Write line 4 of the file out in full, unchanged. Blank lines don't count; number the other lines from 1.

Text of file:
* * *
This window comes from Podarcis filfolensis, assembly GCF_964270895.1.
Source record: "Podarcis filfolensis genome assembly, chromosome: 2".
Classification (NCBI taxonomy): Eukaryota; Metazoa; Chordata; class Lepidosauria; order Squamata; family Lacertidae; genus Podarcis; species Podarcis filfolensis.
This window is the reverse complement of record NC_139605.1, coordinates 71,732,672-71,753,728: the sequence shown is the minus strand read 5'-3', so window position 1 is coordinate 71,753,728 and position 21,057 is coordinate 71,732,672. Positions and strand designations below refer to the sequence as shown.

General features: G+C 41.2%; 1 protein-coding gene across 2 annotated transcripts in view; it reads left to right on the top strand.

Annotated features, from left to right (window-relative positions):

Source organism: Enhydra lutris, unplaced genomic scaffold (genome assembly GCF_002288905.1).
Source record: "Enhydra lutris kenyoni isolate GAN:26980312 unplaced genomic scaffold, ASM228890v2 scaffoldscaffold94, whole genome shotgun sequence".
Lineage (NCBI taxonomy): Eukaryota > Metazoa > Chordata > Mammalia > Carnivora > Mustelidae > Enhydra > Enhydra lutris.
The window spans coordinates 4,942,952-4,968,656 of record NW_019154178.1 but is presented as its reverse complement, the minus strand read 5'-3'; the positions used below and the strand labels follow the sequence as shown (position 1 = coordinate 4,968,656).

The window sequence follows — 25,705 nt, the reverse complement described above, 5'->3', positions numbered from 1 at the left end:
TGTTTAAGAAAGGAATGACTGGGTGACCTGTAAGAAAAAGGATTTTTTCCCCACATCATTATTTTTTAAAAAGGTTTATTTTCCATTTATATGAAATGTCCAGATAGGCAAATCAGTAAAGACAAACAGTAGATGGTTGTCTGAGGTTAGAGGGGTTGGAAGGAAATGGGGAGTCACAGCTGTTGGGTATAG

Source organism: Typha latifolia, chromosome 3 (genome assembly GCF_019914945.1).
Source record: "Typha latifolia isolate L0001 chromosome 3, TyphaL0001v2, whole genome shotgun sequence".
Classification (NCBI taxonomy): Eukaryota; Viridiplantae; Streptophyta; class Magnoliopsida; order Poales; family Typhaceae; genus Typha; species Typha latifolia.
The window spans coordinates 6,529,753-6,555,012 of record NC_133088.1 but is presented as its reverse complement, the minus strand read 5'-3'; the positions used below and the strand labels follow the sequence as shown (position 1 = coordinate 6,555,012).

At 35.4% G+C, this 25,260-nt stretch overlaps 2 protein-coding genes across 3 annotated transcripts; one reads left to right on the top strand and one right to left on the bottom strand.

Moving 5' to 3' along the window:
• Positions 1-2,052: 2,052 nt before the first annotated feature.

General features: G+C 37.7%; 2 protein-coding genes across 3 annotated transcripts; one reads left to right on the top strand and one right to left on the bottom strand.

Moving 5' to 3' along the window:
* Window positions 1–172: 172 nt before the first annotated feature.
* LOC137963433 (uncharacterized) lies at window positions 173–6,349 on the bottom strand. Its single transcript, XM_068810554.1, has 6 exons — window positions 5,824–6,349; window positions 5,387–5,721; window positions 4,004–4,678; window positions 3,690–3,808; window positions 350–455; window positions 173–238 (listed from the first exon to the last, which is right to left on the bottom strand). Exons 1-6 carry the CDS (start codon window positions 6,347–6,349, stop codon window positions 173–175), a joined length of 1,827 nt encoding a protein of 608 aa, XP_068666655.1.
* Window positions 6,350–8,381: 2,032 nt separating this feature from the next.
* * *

This window is the reverse complement of record NC_139605.1, coordinates 71,732,672-71,753,728: the sequence shown is the minus strand read 5'-3', so window position 1 is coordinate 71,753,728 and position 21,057 is coordinate 71,732,672. Positions and strand designations below refer to the sequence as shown.